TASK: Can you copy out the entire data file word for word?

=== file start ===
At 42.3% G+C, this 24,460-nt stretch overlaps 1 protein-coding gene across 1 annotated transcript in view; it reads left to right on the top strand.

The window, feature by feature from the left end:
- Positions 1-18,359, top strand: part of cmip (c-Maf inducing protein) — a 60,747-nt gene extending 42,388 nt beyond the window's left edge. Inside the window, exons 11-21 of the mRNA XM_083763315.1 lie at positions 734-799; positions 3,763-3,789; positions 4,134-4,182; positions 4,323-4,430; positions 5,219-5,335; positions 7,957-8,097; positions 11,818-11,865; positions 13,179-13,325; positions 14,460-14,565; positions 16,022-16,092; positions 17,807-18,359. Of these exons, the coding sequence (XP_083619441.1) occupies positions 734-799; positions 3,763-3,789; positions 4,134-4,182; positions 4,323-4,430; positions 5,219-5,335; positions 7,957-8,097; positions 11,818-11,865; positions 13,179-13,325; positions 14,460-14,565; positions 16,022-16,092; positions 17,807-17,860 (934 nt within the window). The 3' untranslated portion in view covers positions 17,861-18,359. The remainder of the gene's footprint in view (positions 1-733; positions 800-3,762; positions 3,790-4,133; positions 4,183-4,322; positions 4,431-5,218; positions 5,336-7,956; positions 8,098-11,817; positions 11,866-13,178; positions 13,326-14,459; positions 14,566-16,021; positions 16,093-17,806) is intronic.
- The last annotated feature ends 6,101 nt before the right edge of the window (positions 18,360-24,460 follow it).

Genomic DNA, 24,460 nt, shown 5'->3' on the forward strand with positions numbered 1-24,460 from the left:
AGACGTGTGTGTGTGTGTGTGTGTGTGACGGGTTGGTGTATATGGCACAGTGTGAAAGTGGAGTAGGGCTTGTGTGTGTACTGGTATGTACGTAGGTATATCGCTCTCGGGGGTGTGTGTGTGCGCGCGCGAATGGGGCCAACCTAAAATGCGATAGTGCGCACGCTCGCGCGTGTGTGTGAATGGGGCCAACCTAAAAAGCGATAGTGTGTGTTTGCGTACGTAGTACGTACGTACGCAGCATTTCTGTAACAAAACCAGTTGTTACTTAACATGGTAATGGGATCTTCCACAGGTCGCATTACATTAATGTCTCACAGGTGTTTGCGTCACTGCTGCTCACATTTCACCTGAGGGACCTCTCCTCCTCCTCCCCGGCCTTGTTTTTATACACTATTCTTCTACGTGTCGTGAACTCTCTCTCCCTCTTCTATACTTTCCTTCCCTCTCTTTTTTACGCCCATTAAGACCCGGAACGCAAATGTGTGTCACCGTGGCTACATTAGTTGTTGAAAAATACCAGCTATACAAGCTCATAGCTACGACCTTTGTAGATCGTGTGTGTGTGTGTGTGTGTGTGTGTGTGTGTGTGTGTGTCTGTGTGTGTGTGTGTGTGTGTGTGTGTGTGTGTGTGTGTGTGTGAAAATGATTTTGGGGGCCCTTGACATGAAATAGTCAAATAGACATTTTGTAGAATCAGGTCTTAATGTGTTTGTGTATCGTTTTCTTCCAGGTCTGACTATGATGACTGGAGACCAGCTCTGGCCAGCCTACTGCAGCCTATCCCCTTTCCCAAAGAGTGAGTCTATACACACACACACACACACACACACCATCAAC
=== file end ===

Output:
At 42.3% G+C, this 24,460-nt stretch overlaps 1 protein-coding gene across 1 annotated transcript in view; it reads left to right on the top strand.

The window, feature by feature from the left end:
- Positions 1-18,359, top strand: part of cmip (c-Maf inducing protein) — a 60,747-nt gene extending 42,388 nt beyond the window's left edge. Inside the window, exons 11-21 of the mRNA XM_083763315.1 lie at positions 734-799; positions 3,763-3,789; positions 4,134-4,182; positions 4,323-4,430; positions 5,219-5,335; positions 7,957-8,097; positions 11,818-11,865; positions 13,179-13,325; positions 14,460-14,565; positions 16,022-16,092; positions 17,807-18,359. Of these exons, the coding sequence (XP_083619441.1) occupies positions 734-799; positions 3,763-3,789; positions 4,134-4,182; positions 4,323-4,430; positions 5,219-5,335; positions 7,957-8,097; positions 11,818-11,865; positions 13,179-13,325; positions 14,460-14,565; positions 16,022-16,092; positions 17,807-17,860 (934 nt within the window). The 3' untranslated portion in view covers positions 17,861-18,359. The remainder of the gene's footprint in view (positions 1-733; positions 800-3,762; positions 3,790-4,133; positions 4,183-4,322; positions 4,431-5,218; positions 5,336-7,956; positions 8,098-11,817; positions 11,866-13,178; positions 13,326-14,459; positions 14,566-16,021; positions 16,093-17,806) is intronic.
- The last annotated feature ends 6,101 nt before the right edge of the window (positions 18,360-24,460 follow it).

Genomic DNA, 24,460 nt, shown 5'->3' on the forward strand with positions numbered 1-24,460 from the left:
AGACGTGTGTGTGTGTGTGTGTGTGTGACGGGTTGGTGTATATGGCACAGTGTGAAAGTGGAGTAGGGCTTGTGTGTGTACTGGTATGTACGTAGGTATATCGCTCTCGGGGGTGTGTGTGTGCGCGCGCGAATGGGGCCAACCTAAAATGCGATAGTGCGCACGCTCGCGCGTGTGTGTGAATGGGGCCAACCTAAAAAGCGATAGTGTGTGTTTGCGTACGTAGTACGTACGTACGCAGCATTTCTGTAACAAAACCAGTTGTTACTTAACATGGTAATGGGATCTTCCACAGGTCGCATTACATTAATGTCTCACAGGTGTTTGCGTCACTGCTGCTCACATTTCACCTGAGGGACCTCTCCTCCTCCTCCCCGGCCTTGTTTTTATACACTATTCTTCTACGTGTCGTGAACTCTCTCTCCCTCTTCTATACTTTCCTTCCCTCTCTTTTTTACGCCCATTAAGACCCGGAACGCAAATGTGTGTCACCGTGGCTACATTAGTTGTTGAAAAATACCAGCTATACAAGCTCATAGCTACGACCTTTGTAGATCGTGTGTGTGTGTGTGTGTGTGTGTGTGTGTGTGTGTGTGTCTGTGTGTGTGTGTGTGTGTGTGTGTGTGTGTGTGTGTGTGTGTGAAAATGATTTTGGGGGCCCTTGACATGAAATAGTCAAATAGACATTTTGTAGAATCAGGTCTTAATGTGTTTGTGTATCGTTTTCTTCCAGGTCTGACTATGATGACTGGAGACCAGCTCTGGCCAGCCTACTGCAGCCTATCCCCTTTCCCAAAGAGTGAGTCTATACACACACACACACACACACACACCATCAAC